Categories: Science

The Logical Structure of the World

The Logical Structure of the World

Available for the first time in 20 years, here are two important works from the 1920s by the best-known representative of the Vienna Circle.

Author: Rudolf Carnap

Publisher: Open Court Publishing

ISBN: 0812695232

Category: Philosophy

Page: 364

View: 786

Available for the first time in 20 years, here are two important works from the 1920s by the best-known representative of the Vienna Circle. In The Logical Structure of the World, Carnap adopts the position of ?methodological solipsism” and shows that it is possible to describe the world from the immediate data of experience. In his Pseudoproblems in Philosophy, he asserts that many philosophical problems are meaningless.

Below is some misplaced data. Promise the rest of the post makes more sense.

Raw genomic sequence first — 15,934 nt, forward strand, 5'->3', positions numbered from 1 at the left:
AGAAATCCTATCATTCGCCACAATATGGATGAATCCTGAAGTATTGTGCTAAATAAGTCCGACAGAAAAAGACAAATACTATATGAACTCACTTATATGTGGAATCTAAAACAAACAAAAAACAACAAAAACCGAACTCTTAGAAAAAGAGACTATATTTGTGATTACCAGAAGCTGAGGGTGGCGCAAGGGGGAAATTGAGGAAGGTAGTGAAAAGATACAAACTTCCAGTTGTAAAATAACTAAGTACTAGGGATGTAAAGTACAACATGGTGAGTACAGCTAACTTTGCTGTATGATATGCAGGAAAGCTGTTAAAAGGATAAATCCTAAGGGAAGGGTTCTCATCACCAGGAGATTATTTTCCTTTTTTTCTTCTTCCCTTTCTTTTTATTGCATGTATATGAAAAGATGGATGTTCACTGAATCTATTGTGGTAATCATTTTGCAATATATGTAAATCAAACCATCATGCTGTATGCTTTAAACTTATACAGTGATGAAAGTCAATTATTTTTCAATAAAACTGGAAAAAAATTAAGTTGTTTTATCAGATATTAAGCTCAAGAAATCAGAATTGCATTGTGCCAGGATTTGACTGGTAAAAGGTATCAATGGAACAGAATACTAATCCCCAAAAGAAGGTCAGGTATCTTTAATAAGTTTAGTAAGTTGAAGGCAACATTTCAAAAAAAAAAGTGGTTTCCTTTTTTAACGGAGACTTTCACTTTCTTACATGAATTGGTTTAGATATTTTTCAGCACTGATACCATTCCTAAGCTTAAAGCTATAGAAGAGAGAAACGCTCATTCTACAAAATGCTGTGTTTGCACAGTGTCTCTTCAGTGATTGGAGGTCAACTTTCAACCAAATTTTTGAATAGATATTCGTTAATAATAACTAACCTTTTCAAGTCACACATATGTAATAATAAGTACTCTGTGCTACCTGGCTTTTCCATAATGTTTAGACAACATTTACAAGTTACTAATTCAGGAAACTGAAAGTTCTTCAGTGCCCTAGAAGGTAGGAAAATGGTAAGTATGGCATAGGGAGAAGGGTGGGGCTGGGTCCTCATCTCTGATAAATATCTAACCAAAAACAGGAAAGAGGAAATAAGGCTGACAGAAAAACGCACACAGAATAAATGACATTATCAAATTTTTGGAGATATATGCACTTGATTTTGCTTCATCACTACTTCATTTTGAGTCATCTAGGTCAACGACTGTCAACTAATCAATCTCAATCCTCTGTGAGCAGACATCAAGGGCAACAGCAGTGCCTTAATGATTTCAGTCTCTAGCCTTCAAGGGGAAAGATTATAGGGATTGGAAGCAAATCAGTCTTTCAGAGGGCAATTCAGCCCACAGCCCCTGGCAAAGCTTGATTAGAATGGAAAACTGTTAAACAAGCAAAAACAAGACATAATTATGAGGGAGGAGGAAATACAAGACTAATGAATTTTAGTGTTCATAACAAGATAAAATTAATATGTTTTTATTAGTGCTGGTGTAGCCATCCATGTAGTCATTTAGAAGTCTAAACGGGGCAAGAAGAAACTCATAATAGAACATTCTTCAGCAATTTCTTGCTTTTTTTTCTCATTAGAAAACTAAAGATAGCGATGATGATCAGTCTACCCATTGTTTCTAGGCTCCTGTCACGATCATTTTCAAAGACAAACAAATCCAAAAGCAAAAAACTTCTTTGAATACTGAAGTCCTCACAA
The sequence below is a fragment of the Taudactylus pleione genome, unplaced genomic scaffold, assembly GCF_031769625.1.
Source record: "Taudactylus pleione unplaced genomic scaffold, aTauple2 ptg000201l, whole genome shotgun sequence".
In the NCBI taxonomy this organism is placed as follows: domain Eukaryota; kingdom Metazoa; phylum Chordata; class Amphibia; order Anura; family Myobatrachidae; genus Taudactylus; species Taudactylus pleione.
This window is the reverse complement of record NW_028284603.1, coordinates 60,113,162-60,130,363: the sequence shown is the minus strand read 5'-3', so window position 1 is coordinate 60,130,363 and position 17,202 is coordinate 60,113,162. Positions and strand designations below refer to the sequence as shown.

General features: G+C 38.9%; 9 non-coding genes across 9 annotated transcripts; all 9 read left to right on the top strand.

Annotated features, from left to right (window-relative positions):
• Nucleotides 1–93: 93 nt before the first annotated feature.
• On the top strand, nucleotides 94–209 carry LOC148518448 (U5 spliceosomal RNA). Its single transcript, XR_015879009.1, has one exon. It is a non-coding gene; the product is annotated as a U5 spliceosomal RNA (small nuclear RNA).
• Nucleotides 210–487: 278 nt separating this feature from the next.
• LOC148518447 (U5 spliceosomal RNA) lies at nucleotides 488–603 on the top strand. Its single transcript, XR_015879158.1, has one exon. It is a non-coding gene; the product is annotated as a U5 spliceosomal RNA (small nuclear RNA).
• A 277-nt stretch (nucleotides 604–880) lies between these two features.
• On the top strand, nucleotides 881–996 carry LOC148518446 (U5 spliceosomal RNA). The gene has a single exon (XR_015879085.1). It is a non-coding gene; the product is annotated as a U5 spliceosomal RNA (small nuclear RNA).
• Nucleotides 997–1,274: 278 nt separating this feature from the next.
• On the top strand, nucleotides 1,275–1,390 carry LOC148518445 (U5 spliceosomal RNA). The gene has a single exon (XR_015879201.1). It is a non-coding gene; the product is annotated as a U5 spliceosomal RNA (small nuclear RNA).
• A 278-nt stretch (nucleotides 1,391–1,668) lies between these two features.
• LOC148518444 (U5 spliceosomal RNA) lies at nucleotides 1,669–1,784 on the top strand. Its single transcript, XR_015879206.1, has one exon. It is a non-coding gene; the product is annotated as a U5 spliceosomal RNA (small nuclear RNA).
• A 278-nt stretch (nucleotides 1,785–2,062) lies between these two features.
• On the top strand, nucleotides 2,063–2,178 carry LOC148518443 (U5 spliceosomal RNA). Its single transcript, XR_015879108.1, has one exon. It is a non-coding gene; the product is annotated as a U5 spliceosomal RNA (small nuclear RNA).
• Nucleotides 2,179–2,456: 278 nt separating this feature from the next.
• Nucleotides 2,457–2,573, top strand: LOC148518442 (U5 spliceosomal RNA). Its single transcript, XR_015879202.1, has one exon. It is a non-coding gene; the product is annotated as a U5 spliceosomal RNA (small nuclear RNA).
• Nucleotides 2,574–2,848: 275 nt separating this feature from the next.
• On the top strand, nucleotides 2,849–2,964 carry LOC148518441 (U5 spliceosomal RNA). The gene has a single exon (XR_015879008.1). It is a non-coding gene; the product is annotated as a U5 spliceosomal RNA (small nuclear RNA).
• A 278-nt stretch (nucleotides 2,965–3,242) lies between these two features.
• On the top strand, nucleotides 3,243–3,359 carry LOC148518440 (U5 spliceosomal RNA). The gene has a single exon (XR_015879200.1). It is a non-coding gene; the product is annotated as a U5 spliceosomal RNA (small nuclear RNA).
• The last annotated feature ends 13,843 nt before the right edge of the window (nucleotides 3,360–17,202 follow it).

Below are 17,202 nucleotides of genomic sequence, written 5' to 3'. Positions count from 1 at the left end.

Categories: Philosophy

Russell s Philosophy of Logical Analysis 1897 1905

Russell s Philosophy of Logical Analysis  1897 1905

History of Analytic Philosophy Series Editor: Michael Beaney, University of York, UK Titles include: Stewart ... ON ABSOLUTE AND RELATIVE TRUTH Douglas Patterson ALFRED TARSKI Philosophy of Language and Logic Erich Reck (editor) THE ...

Author: J. Galaugher

Publisher: Springer

ISBN: 9781137302076

Category: Philosophy

Page: 218

View: 774

This systematic and historical treatment of Russell's contributions to analytic philosophy, from his embrace of analysis in 1898 to his landmark theory of descriptions in 1905, draws important connections between his philosophically motivated conception of analysis and the technical apparatus he devised to facilitate analyses in mathematics
Categories: Philosophy

Wittgenstein on Logic as the Method of Philosophy

Wittgenstein on Logic as the Method of Philosophy